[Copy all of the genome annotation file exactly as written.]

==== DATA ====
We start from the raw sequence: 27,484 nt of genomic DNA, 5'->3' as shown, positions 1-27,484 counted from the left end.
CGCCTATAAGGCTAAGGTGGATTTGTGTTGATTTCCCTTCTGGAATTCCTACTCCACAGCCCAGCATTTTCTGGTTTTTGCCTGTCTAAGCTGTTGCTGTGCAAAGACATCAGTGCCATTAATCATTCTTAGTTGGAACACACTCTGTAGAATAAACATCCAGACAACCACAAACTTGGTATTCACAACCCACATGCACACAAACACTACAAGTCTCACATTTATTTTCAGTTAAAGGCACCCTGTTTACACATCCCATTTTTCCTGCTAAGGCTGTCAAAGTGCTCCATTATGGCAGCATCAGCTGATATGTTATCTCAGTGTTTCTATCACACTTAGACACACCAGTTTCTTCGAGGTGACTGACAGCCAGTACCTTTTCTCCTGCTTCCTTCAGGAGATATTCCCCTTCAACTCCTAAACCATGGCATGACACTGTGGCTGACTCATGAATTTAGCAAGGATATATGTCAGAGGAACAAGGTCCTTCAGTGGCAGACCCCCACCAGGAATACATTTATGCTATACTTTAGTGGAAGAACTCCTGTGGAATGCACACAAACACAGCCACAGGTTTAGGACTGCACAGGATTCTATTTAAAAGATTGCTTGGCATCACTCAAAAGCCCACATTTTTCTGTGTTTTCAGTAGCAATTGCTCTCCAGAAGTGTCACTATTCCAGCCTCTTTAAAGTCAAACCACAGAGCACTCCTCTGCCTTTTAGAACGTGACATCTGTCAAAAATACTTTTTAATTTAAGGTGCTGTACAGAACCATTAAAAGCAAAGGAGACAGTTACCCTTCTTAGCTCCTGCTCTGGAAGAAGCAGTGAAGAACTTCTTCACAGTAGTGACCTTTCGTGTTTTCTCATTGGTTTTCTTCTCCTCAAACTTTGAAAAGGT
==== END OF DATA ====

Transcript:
We start from the raw sequence: 27,484 nt of genomic DNA, 5'->3' as shown, positions 1-27,484 counted from the left end.
CGCCTATAAGGCTAAGGTGGATTTGTGTTGATTTCCCTTCTGGAATTCCTACTCCACAGCCCAGCATTTTCTGGTTTTTGCCTGTCTAAGCTGTTGCTGTGCAAAGACATCAGTGCCATTAATCATTCTTAGTTGGAACACACTCTGTAGAATAAACATCCAGACAACCACAAACTTGGTATTCACAACCCACATGCACACAAACACTACAAGTCTCACATTTATTTTCAGTTAAAGGCACCCTGTTTACACATCCCATTTTTCCTGCTAAGGCTGTCAAAGTGCTCCATTATGGCAGCATCAGCTGATATGTTATCTCAGTGTTTCTATCACACTTAGACACACCAGTTTCTTCGAGGTGACTGACAGCCAGTACCTTTTCTCCTGCTTCCTTCAGGAGATATTCCCCTTCAACTCCTAAACCATGGCATGACACTGTGGCTGACTCATGAATTTAGCAAGGATATATGTCAGAGGAACAAGGTCCTTCAGTGGCAGACCCCCACCAGGAATACATTTATGCTATACTTTAGTGGAAGAACTCCTGTGGAATGCACACAAACACAGCCACAGGTTTAGGACTGCACAGGATTCTATTTAAAAGATTGCTTGGCATCACTCAAAAGCCCACATTTTTCTGTGTTTTCAGTAGCAATTGCTCTCCAGAAGTGTCACTATTCCAGCCTCTTTAAAGTCAAACCACAGAGCACTCCTCTGCCTTTTAGAACGTGACATCTGTCAAAAATACTTTTTAATTTAAGGTGCTGTACAGAACCATTAAAAGCAAAGGAGACAGTTACCCTTCTTAGCTCCTGCTCTGGAAGAAGCAGTGAAGAACTTCTTCACAGTAGTGACCTTTCGTGTTTTCTCATTGGTTTTCTTCTCCTCAAACTTTGAAAAGGT